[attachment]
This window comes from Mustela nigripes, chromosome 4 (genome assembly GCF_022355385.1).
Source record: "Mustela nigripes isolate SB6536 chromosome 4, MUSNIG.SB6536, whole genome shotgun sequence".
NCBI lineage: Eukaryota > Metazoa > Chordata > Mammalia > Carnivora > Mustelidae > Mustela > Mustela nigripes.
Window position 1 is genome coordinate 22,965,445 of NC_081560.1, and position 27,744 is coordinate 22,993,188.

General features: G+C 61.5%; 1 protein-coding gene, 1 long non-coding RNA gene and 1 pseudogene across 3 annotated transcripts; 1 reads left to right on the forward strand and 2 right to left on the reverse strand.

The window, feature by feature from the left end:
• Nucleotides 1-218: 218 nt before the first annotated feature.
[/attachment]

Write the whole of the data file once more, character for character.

This window comes from Mustela nigripes, chromosome 4 (genome assembly GCF_022355385.1).
Source record: "Mustela nigripes isolate SB6536 chromosome 4, MUSNIG.SB6536, whole genome shotgun sequence".
NCBI lineage: Eukaryota > Metazoa > Chordata > Mammalia > Carnivora > Mustelidae > Mustela > Mustela nigripes.
Window position 1 is genome coordinate 22,965,445 of NC_081560.1, and position 27,744 is coordinate 22,993,188.

General features: G+C 61.5%; 1 protein-coding gene, 1 long non-coding RNA gene and 1 pseudogene across 3 annotated transcripts; 1 reads left to right on the forward strand and 2 right to left on the reverse strand.

The window, feature by feature from the left end:
• Nucleotides 1-218: 218 nt before the first annotated feature.